Nothing ‘Priti’ about Patel’s ignorance

A yellowing front page of Jonathan Swift's "Modest Proposal", which reads: "A modest proposal for preventing the children of poor people from becoming a burthen (sic) to their parents or country, and for making them beneficial to the Publick (sic)".In an interview for today’s Times, the Brexiteer Tory MP for Witham in Essex said that a government report, leaked to the Times, which said that the economic impact of a no-deal Brexit could be worse for the Irish republic than for the UK and could lead to food shortages there should have been used in negotiations to get the Irish government to drop the demands for a ‘backstop’ (a customs arrangement that avoids a physical border between the Irish republic, which is and will remain in the EU, and Northern Ireland, which for now is part of the UK and thus would not remain in the EU). The suggestion has been widely criticised because under British rule, Ireland suffered a famine in the mid 19th century, during which the potato crop that the Irish relied on failed because of a fungal blight but other crops, which were unaffected, were shipped out. Like most famines, it was man-made.

What is less well-known in Britain, however, but surely should be known among British people of Indian origin, is that under British rule, India suffered numerous devastating famines, the most recent of which was the Bengal famine of 1943-4. Most of these were exacerbated if not caused by British policies; the Bengal famine, for example, was largely caused by British “denial policies” intended to impede any Japanese invasion after the occupation of neighbouring Burma, but in fact resulted in the seizure of grain and means of transport from local people who as a result had no means of feeding themselves. Another famine, at the end of the 19th century, took place against a backdrop of farmers being forced off their land in huge numbers after falling into debt to usurers who lent small amounts in relief to peasants in distress but charged exorbitant interest rates; the same class exported grain out of areas where there was scarcity. As in Ireland, the British did not intervene because they were under the sway of free-market thinkers such as Adam Smith — to do so would have been to go against the “invisible hand”. As a result, the usurer class had a free hand to hoard grain and charge whatever interest they liked.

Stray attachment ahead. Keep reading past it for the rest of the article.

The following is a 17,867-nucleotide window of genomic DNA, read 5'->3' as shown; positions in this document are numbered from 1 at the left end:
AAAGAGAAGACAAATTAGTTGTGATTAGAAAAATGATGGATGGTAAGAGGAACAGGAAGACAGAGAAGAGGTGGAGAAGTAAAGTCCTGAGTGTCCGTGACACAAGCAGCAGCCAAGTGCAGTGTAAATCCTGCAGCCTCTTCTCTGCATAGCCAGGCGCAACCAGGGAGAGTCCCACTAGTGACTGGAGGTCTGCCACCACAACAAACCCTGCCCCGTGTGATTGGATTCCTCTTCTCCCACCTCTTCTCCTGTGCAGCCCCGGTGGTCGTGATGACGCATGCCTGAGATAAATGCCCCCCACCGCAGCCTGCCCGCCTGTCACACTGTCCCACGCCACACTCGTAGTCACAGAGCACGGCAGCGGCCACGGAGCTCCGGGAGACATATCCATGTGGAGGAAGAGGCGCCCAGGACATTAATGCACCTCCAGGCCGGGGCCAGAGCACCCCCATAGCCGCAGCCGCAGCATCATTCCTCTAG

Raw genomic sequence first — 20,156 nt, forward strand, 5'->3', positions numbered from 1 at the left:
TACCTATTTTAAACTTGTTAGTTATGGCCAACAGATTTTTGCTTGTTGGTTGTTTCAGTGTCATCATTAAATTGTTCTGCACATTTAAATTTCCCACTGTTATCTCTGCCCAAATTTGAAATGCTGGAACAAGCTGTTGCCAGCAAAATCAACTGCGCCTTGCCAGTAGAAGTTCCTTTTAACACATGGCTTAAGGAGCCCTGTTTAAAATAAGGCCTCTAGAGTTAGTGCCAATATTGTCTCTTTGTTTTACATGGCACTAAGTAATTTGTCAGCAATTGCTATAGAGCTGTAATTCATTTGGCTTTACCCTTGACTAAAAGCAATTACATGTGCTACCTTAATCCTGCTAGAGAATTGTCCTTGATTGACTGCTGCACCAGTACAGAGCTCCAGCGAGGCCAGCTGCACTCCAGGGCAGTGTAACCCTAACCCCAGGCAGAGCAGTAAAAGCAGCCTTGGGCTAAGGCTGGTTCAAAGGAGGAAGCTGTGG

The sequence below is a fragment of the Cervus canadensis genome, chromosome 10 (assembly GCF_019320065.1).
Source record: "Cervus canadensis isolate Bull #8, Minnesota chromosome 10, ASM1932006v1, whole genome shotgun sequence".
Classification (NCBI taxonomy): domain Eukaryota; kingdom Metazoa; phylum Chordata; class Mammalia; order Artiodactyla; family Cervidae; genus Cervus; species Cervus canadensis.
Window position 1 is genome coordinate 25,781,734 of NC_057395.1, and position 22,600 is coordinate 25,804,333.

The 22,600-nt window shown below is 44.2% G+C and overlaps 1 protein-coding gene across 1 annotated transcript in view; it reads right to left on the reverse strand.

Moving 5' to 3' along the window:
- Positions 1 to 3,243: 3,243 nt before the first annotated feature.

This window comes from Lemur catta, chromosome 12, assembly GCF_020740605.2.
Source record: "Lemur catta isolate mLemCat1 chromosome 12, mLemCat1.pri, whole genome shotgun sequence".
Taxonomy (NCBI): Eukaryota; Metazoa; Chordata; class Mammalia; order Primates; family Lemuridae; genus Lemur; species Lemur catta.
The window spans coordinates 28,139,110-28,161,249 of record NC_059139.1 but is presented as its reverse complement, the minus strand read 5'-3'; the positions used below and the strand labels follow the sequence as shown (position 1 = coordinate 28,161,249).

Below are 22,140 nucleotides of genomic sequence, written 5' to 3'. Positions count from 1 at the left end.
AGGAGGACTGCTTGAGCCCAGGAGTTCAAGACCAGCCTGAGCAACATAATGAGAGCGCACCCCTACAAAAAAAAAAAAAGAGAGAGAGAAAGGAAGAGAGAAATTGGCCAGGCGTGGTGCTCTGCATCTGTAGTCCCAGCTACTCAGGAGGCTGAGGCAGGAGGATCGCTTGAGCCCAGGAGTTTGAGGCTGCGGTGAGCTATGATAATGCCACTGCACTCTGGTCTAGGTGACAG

There are, of course, debates about how much of the blame for the Indian famines lies with the British or indeed to what extent they were man-made, but there has been no famine in India, despite all its problems, in the post-independence era. Perhaps the class Patel came from was not badly affected by any of the famines, but like the Irish famine they were important in inspiring the independence movement; Gandhi’s “Quit India” movement was founded during the Bengal famine. That she is willing to use food as a weapon against Ireland shows how ignorant Priti Patel about her own history.

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